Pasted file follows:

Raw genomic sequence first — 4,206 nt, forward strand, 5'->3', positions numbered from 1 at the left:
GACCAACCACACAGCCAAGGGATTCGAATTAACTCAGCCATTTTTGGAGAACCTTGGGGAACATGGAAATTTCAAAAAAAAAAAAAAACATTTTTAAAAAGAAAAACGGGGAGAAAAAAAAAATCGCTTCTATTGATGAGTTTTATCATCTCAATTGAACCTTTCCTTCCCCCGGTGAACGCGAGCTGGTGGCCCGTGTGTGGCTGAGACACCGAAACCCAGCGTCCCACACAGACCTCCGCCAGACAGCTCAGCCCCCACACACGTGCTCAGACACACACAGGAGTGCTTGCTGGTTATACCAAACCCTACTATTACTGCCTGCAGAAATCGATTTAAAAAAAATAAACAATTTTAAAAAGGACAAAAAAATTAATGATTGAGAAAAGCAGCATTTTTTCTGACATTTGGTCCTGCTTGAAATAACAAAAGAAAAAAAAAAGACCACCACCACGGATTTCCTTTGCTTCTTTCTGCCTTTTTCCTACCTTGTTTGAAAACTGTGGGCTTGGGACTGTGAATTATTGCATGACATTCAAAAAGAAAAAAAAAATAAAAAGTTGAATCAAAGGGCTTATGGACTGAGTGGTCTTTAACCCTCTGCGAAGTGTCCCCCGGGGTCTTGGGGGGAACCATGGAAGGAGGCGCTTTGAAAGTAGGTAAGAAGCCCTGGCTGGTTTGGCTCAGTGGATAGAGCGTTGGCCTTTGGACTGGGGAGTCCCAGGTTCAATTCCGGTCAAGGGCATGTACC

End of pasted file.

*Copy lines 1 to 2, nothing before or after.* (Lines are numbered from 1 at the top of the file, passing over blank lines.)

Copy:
Raw genomic sequence first — 4,206 nt, forward strand, 5'->3', positions numbered from 1 at the left:
GACCAACCACACAGCCAAGGGATTCGAATTAACTCAGCCATTTTTGGAGAACCTTGGGGAACATGGAAATTTCAAAAAAAAAAAAAAACATTTTTAAAAAGAAAAACGGGGAGAAAAAAAAAATCGCTTCTATTGATGAGTTTTATCATCTCAATTGAACCTTTCCTTCCCCCGGTGAACGCGAGCTGGTGGCCCGTGTGTGGCTGAGACACCGAAACCCAGCGTCCCACACAGACCTCCGCCAGACAGCTCAGCCCCCACACACGTGCTCAGACACACACAGGAGTGCTTGCTGGTTATACCAAACCCTACTATTACTGCCTGCAGAAATCGATTTAAAAAAAATAAACAATTTTAAAAAGGACAAAAAAATTAATGATTGAGAAAAGCAGCATTTTTTCTGACATTTGGTCCTGCTTGAAATAACAAAAGAAAAAAAAAAGACCACCACCACGGATTTCCTTTGCTTCTTTCTGCCTTTTTCCTACCTTGTTTGAAAACTGTGGGCTTGGGACTGTGAATTATTGCATGACATTCAAAAAGAAAAAAAAAATAAAAAGTTGAATCAAAGGGCTTATGGACTGAGTGGTCTTTAACCCTCTGCGAAGTGTCCCCCGGGGTCTTGGGGGGAACCATGGAAGGAGGCGCTTTGAAAGTAGGTAAGAAGCCCTGGCTGGTTTGGCTCAGTGGATAGAGCGTTGGCCTTTGGACTGGGGAGTCCCAGGTTCAATTCCGGTCAAGGGCATGTACC